MIT professor volunteers to help stabilise Ukraine’s economy

When the two expressions business school and crowdsourcing appear in the same sentence, most people would probably think of students raising cash for their latest start-up or social enterprise. But for MIT professor Andrei Kirilenko crowdsourcing has a very different purpose.

Prof Kirilenko, professor of the practice of finance at the Sloan school, has recently spent three-and-a-half weeks in the Ukraine, where he has been advising those in power on how to stabilise the economy and help the country grow.

“I went there [Ukraine] as volunteer,” he says. “Instead of a tsunami or an earthquake, it was a man-made disaster.”

Now he is hoping to persuade others with knowledge and talent to volunteer too. The plan is to crowdsource expertise and he is inviting all those with business, educational, financial and legislative knowledge to contact him directly to help form a network to regenerate the country. “I think the rest of the world could really help.”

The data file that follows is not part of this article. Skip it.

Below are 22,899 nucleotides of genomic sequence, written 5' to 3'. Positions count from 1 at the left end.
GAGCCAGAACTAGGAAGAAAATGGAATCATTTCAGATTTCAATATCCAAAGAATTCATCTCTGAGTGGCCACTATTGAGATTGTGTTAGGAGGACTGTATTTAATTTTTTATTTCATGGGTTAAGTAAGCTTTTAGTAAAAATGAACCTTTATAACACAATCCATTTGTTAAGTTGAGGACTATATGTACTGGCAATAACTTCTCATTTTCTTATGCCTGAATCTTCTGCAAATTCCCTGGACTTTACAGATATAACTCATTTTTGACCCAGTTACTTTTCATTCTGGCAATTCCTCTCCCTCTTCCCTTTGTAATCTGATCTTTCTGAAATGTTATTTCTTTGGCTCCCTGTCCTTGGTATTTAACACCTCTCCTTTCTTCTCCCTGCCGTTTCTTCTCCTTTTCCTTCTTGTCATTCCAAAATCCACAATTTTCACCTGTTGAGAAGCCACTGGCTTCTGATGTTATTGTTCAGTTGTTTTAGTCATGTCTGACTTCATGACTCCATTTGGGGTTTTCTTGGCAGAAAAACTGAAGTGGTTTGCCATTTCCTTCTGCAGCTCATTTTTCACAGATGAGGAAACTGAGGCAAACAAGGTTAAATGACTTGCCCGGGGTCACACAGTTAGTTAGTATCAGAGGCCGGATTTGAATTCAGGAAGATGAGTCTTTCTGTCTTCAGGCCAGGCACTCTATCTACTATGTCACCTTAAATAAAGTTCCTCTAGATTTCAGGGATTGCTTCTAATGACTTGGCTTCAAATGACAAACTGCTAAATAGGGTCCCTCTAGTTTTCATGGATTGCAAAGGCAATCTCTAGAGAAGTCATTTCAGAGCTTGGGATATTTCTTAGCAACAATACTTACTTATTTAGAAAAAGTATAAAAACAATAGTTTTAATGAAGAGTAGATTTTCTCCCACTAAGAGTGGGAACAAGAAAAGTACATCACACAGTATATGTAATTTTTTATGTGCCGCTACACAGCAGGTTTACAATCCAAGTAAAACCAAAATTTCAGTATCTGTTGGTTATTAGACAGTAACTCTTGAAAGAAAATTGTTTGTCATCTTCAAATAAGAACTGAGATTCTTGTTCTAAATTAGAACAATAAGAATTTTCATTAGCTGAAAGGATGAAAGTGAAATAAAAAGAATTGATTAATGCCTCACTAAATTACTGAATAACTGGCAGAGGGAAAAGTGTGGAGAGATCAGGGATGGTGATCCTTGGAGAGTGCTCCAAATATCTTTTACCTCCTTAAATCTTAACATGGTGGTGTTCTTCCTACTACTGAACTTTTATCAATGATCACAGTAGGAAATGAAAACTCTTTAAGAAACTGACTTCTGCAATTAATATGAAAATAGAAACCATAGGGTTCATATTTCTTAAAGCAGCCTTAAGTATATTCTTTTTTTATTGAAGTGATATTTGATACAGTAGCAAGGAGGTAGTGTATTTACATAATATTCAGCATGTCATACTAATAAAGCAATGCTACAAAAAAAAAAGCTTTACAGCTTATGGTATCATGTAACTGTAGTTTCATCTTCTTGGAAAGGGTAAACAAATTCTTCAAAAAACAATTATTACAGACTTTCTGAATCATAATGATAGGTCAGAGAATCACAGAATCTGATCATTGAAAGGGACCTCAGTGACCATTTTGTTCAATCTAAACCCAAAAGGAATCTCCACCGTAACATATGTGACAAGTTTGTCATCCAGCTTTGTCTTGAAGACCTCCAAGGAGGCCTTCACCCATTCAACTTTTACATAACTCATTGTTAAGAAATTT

He describes the country in graphic terms. “It is like what happened in Britain when the Romans pulled out. When the Romans left they [the Britons] lost everything. For 600 years after that there was the Dark Ages.” He fears Ukraine might face the 21st century equivalent.

Prof Kirilenko’s work with Ukraine has personal roots. Now a US citizen, he grew up in the Ukraine and studied in eastern Europe before getting a PhD in economics from the University of Pennsylvania.

Before becoming co-director of the MIT Sloan centre for finance and policy, where research centres on preventing future financial crises, he was chief economist of the US Commodity Futures Trading Commission and before that he spent 12 years at the International Monetary Fund.

Indeed, he says much of his time in the Ukraine was spent giving advice about how Ukraine could work with the IMF, something he is well-versed in doing. At the IMF, he says, the work he did was “financial crisis work”, with countries on the fringe of the global financial system. “I went from crisis to crisis.”

Andrei Kirilenko:

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